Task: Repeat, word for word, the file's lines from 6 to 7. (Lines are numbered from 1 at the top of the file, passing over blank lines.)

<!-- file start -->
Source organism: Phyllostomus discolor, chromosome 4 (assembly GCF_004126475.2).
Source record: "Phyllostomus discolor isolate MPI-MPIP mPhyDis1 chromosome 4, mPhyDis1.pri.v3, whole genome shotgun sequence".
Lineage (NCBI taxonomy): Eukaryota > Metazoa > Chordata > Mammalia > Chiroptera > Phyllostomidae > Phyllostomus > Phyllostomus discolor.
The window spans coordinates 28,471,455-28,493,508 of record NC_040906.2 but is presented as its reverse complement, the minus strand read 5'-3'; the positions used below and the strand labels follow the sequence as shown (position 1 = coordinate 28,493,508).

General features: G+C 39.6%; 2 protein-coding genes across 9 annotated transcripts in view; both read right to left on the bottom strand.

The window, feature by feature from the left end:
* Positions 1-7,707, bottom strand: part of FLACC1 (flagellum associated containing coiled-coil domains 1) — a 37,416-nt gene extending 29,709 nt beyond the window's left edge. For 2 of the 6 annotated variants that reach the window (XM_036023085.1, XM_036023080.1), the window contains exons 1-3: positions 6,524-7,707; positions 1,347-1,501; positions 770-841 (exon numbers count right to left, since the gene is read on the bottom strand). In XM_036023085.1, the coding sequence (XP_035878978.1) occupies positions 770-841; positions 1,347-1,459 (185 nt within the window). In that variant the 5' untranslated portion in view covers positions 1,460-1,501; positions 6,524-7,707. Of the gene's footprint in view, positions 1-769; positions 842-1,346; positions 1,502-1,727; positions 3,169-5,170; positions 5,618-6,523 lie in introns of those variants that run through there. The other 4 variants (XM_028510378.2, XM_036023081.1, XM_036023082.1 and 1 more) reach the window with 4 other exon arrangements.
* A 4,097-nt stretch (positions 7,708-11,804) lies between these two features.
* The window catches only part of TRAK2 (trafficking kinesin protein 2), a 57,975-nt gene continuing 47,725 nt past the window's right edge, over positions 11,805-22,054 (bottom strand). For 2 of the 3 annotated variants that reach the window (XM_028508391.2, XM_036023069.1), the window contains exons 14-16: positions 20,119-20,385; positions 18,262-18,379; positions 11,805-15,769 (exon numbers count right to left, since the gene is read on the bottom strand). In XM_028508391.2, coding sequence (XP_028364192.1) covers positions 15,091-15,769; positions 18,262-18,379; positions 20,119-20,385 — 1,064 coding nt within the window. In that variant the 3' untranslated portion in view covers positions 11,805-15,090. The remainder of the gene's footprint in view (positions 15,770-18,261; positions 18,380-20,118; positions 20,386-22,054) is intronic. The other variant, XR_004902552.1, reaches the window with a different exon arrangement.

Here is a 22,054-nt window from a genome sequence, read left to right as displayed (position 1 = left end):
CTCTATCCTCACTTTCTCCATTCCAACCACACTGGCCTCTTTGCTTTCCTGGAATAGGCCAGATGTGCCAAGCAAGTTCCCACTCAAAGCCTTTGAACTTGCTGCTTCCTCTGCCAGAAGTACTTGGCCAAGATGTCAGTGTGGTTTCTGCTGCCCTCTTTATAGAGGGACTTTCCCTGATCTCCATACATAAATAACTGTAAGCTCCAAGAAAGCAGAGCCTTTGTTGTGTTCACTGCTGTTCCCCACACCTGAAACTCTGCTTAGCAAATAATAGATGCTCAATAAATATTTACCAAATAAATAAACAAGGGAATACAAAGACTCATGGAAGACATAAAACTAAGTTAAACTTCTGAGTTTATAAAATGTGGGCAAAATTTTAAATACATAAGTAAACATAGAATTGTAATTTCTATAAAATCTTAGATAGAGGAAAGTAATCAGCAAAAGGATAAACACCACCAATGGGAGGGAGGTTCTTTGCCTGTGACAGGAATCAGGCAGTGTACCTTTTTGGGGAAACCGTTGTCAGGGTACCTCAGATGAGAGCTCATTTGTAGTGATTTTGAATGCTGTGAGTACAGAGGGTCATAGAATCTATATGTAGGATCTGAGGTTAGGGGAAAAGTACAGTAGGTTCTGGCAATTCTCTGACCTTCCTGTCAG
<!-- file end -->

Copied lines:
The window, feature by feature from the left end:
* Positions 1-7,707, bottom strand: part of FLACC1 (flagellum associated containing coiled-coil domains 1) — a 37,416-nt gene extending 29,709 nt beyond the window's left edge. For 2 of the 6 annotated variants that reach the window (XM_036023085.1, XM_036023080.1), the window contains exons 1-3: positions 6,524-7,707; positions 1,347-1,501; positions 770-841 (exon numbers count right to left, since the gene is read on the bottom strand). In XM_036023085.1, the coding sequence (XP_035878978.1) occupies positions 770-841; positions 1,347-1,459 (185 nt within the window). In that variant the 5' untranslated portion in view covers positions 1,460-1,501; positions 6,524-7,707. Of the gene's footprint in view, positions 1-769; positions 842-1,346; positions 1,502-1,727; positions 3,169-5,170; positions 5,618-6,523 lie in introns of those variants that run through there. The other 4 variants (XM_028510378.2, XM_036023081.1, XM_036023082.1 and 1 more) reach the window with 4 other exon arrangements.